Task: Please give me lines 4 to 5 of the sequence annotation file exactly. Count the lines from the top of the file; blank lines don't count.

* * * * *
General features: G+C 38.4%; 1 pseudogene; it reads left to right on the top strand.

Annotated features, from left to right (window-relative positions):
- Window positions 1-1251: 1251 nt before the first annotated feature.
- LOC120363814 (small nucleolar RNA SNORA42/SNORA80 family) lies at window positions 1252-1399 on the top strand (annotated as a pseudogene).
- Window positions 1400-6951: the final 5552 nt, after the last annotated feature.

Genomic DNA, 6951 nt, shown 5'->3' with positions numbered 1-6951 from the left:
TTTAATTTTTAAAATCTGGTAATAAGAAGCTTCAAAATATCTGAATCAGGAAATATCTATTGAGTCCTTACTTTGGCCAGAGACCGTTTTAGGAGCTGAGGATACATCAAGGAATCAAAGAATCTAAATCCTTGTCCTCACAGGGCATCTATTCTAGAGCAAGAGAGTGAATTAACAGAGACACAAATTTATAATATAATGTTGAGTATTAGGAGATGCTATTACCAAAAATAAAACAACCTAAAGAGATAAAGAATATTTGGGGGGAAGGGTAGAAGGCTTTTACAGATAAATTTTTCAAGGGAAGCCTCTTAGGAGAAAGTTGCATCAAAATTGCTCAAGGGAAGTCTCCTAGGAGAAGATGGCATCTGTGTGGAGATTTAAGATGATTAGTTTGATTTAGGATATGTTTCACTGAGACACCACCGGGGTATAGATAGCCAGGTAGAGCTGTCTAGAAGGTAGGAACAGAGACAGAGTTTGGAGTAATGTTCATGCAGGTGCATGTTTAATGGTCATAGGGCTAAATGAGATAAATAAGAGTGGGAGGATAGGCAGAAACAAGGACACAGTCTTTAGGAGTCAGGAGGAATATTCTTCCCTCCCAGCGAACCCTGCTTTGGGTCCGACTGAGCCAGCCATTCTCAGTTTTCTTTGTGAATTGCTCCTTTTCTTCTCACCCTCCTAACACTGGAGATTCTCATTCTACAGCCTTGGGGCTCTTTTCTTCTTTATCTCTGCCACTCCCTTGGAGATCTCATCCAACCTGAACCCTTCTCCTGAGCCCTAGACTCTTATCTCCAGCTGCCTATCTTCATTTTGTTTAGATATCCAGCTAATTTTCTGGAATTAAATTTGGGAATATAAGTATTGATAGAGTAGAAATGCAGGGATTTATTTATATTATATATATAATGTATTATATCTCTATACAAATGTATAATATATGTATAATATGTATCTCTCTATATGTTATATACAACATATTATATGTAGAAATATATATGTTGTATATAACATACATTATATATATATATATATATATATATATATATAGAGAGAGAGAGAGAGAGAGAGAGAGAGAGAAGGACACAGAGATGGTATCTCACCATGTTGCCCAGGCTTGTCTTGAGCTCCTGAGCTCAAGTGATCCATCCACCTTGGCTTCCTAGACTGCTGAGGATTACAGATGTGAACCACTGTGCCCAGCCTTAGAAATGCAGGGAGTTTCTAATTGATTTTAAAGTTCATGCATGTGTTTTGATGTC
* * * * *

- LOC120363814 (small nucleolar RNA SNORA42/SNORA80 family) lies at window positions 1252-1399 on the top strand (annotated as a pseudogene).
- Window positions 1400-6951: the final 5552 nt, after the last annotated feature.